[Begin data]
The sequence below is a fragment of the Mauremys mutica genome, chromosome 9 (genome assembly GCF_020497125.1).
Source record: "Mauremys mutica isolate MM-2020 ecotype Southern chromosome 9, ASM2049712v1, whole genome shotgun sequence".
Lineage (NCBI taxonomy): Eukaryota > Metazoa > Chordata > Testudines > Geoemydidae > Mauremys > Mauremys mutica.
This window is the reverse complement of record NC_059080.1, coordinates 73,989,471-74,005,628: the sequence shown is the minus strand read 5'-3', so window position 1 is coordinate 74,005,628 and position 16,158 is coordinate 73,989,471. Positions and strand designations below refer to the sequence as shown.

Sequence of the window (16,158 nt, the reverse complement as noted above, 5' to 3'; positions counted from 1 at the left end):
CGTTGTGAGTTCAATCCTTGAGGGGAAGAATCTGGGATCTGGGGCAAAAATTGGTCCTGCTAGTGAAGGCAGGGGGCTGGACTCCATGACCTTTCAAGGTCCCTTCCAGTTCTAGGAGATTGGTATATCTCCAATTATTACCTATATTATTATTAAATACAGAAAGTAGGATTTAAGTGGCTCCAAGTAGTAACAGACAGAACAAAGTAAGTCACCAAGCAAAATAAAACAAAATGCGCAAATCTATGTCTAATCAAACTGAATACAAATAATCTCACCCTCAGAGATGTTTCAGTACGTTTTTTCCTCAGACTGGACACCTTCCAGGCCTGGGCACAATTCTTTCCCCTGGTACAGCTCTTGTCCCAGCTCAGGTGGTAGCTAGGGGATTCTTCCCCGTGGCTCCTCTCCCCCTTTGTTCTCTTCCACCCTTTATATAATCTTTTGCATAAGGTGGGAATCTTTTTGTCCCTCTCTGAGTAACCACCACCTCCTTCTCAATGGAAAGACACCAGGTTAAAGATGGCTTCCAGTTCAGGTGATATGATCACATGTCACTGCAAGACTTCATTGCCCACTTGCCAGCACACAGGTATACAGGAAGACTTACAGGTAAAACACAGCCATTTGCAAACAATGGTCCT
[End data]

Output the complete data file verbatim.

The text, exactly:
The sequence below is a fragment of the Mauremys mutica genome, chromosome 9 (genome assembly GCF_020497125.1).
Source record: "Mauremys mutica isolate MM-2020 ecotype Southern chromosome 9, ASM2049712v1, whole genome shotgun sequence".
Lineage (NCBI taxonomy): Eukaryota > Metazoa > Chordata > Testudines > Geoemydidae > Mauremys > Mauremys mutica.
This window is the reverse complement of record NC_059080.1, coordinates 73,989,471-74,005,628: the sequence shown is the minus strand read 5'-3', so window position 1 is coordinate 74,005,628 and position 16,158 is coordinate 73,989,471. Positions and strand designations below refer to the sequence as shown.

Sequence of the window (16,158 nt, the reverse complement as noted above, 5' to 3'; positions counted from 1 at the left end):
CGTTGTGAGTTCAATCCTTGAGGGGAAGAATCTGGGATCTGGGGCAAAAATTGGTCCTGCTAGTGAAGGCAGGGGGCTGGACTCCATGACCTTTCAAGGTCCCTTCCAGTTCTAGGAGATTGGTATATCTCCAATTATTACCTATATTATTATTAAATACAGAAAGTAGGATTTAAGTGGCTCCAAGTAGTAACAGACAGAACAAAGTAAGTCACCAAGCAAAATAAAACAAAATGCGCAAATCTATGTCTAATCAAACTGAATACAAATAATCTCACCCTCAGAGATGTTTCAGTACGTTTTTTCCTCAGACTGGACACCTTCCAGGCCTGGGCACAATTCTTTCCCCTGGTACAGCTCTTGTCCCAGCTCAGGTGGTAGCTAGGGGATTCTTCCCCGTGGCTCCTCTCCCCCTTTGTTCTCTTCCACCCTTTATATAATCTTTTGCATAAGGTGGGAATCTTTTTGTCCCTCTCTGAGTAACCACCACCTCCTTCTCAATGGAAAGACACCAGGTTAAAGATGGCTTCCAGTTCAGGTGATATGATCACATGTCACTGCAAGACTTCATTGCCCACTTGCCAGCACACAGGTATACAGGAAGACTTACAGGTAAAACACAGCCATTTGCAAACAATGGTCCT